Google’s willingness to let every employee spend 20% of his or her time on an independent project is a compelling motivator and that they estimate that Google has as many Ph.D.’s working for it as Microsoft, which is 30 times larger.
What’s interesting to me is that Google has a distinctive culture and everyone has felt it. It is hard to describe really, but the minute people tried to use Google, they discovered that it wasn’t just another search engine driven by business people who focused on the business case. And you know what? It has only gotten better over time. Some say that the dot-bust and generally depressing state of the industrial R&D won’t be with us for very long, that we will rebound. I think that despite everything we can think, Information Technology will still be a very good place to be just because this is what most people have trouble with: managing information and knowledge. If you work in any kind of organisation, I’m sure your days are filled with questions such as “where can I find this, who knows about this?”. I know my days are like that. That’s why I use email so much. That’s why I have a wiki, a cvs server, and a blog… and that’s why I keep on exploring new ways to manage data… because all of these techniques extend the reach of my brain and, to put it bluntly, they do make me smarter.
There aren’t too many job offers where a Ph.D. is considered a plus and unless you want a job in academia or are willing to start a company, if you want to remain in Canada, your Ph.D. might not give you a strong edge (though I don’t know for sure). A search on monster.ca reveals that there are 19 job offers in Canada with Ph.D. in the description. Not all of those are for Ph.D. holders though. For example Google is looking for a sales coordinator (Toronto) but they only mention that the founders had Ph.D.s. I’d say it is more like 10ish job offers in all of Canada.
Call me an optimist, but I think the days when business turns back to innovation for growth have to come back really soon. Google shows that an innovation-driven business can work. It can compete with the largest beasts like Microsoft, at least for a time. I want to believe in the rise of the creative class: wealth is mostly provided by creativity and creativity comes from creative people. My only worry is whether this will happen in Canada and in Montréal in particular. I just don’t know. Some people tell me that industry is really vibrant in Montréal right now. I haven’t been back long enough to know. I need to go downtown a bit more. I need to find out where the creative people are in this city.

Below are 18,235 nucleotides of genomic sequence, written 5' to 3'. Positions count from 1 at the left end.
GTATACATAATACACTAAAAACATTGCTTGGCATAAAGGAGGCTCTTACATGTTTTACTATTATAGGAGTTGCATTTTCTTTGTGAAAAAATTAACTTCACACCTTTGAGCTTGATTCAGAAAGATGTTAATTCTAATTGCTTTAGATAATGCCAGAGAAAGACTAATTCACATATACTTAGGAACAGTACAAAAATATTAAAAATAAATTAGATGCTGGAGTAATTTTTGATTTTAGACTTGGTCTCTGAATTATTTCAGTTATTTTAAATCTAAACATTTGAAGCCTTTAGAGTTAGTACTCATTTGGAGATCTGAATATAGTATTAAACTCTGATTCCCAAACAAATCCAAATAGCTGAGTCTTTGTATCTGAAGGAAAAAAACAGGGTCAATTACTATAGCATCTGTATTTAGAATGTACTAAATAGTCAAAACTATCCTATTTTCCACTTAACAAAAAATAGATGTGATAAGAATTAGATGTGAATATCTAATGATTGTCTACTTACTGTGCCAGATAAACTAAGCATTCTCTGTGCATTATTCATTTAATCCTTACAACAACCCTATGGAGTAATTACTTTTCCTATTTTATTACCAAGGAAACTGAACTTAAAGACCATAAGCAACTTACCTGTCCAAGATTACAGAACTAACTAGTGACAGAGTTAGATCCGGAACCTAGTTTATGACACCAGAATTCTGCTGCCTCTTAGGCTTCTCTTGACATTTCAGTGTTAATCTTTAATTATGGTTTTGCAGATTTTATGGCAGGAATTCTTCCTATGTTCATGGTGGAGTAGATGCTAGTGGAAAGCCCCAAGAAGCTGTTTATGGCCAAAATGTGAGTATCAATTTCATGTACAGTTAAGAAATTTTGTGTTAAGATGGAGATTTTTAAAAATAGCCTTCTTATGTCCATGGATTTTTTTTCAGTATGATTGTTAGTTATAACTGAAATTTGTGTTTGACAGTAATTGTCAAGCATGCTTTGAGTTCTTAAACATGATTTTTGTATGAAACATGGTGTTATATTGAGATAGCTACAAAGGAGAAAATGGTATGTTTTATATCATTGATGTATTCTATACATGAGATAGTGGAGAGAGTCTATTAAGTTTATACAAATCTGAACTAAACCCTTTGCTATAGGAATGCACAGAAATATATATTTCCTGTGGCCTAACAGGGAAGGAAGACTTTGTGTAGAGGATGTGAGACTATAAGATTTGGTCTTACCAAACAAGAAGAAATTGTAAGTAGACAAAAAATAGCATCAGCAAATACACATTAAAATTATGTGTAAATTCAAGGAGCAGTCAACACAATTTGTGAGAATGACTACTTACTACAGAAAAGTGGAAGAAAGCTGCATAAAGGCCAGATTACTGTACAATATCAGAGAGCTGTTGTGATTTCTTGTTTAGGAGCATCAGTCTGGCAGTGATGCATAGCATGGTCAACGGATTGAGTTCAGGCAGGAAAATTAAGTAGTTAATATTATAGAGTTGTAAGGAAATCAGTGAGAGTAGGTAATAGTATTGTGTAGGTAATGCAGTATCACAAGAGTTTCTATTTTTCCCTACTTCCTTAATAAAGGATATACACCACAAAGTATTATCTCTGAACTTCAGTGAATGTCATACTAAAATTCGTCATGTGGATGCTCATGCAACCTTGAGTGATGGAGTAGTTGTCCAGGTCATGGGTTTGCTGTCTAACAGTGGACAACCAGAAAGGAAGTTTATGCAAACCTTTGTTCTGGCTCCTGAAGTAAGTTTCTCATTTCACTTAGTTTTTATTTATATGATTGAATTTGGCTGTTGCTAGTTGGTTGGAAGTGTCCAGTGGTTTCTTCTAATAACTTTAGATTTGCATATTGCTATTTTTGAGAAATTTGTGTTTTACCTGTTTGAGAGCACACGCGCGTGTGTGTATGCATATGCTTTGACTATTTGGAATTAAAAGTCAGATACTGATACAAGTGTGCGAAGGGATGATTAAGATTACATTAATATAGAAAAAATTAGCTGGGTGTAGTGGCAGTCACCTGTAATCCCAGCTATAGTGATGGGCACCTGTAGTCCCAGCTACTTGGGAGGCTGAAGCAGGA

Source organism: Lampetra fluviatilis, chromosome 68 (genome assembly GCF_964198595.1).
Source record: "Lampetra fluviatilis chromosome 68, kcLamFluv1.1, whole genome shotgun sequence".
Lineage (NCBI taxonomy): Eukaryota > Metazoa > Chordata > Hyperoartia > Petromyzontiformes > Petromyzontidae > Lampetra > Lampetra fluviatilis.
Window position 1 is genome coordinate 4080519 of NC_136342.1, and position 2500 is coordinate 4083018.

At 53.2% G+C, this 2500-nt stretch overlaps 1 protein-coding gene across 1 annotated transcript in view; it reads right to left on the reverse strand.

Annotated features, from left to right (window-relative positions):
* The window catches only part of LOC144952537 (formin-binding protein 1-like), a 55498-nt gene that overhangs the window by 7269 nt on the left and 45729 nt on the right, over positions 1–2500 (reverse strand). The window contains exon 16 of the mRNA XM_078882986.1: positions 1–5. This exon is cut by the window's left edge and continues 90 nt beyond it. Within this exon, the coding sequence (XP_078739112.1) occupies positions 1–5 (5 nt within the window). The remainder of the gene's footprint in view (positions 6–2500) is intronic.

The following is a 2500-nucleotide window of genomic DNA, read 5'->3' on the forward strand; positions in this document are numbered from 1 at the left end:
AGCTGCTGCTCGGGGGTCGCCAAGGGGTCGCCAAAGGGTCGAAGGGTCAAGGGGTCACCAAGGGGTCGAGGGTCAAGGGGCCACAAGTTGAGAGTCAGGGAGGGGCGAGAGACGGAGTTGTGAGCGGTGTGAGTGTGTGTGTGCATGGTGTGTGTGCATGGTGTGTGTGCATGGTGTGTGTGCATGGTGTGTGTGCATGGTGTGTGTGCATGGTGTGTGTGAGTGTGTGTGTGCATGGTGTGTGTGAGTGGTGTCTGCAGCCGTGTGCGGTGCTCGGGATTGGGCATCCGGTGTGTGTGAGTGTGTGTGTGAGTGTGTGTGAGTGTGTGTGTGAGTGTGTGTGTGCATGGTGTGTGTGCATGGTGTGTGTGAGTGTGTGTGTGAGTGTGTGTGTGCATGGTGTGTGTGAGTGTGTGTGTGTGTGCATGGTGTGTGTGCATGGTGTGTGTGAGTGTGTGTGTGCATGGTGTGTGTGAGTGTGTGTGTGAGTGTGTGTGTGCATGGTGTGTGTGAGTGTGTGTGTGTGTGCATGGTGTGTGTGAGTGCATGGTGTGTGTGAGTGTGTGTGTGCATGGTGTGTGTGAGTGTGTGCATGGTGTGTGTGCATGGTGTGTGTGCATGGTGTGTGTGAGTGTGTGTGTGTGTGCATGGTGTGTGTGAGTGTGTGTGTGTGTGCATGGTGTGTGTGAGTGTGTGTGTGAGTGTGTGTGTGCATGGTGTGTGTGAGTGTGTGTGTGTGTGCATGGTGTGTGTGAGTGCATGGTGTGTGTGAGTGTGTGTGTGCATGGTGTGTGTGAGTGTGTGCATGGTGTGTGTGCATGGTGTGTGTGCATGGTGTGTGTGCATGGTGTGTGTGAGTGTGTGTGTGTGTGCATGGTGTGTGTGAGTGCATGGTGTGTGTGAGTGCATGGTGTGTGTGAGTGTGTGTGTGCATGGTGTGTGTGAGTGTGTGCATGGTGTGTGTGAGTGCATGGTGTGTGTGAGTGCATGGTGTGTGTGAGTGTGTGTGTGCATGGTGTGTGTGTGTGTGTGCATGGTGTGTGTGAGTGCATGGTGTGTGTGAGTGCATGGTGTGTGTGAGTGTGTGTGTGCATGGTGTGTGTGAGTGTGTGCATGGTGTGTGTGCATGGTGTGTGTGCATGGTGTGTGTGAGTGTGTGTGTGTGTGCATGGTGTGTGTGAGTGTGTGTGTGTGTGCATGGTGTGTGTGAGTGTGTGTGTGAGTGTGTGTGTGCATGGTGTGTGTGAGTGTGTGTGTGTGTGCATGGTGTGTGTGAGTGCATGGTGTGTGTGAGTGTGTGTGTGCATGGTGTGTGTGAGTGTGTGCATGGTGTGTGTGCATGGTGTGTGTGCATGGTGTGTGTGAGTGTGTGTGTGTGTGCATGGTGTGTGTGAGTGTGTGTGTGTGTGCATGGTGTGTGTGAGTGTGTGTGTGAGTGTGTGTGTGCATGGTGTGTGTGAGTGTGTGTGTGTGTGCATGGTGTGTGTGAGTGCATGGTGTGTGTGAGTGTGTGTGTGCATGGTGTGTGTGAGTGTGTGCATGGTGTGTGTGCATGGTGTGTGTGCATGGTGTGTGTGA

Interesting commentary by 17th century on the One room syndrome. Many Ph.D.s have lived through this and know the feeling. You have to sit at your chair, in the same damn room day after day after day. You can imagine that what you’ll produce will be like a movie that people will pay to see… Hmmm…. not so in my experience. The reward is mostly just that: you become a “doctor”. Some of the time, it might good for your ego, and it helps getting some kind of jobs and contracts. But it ain’t a movie and it doesn’t bring you any kind of fame (99% of the time).
Once you become a “true” researcher (read: actually paid real money), things change a bit, at least for some of us. Sitting in the same room is just one piece of it, then you have meetings, networking, endless emails, administrative duties, funding proposal, students, and so on. Many people find they no longer have any time to sit in a room, especially the poor folks who get a 4-4 teaching load. Then, you have industry, where you end up doing pretty much what everybody else do. In my case, this meant a lot of programming (and I got good at it too!) and getting stressed out about having real people depend on your work.
My Ph.D. was a rather interesting experience. I basically lived totally isolated. I chose to cut ties from the university and from everyone else so I could focus on my work. Did it work? Yes. Was it a good strategy? Probably not. I would run every day, I would spend too much time on the Web, but I ended up finishing my thesis and it was ok. I was even lucky enough to have a job waiting for me (if you call a post-doc a job, but that’s for another day). I recall that I made all these sacrifices because I thought that the good life was waiting for me after the Ph.D.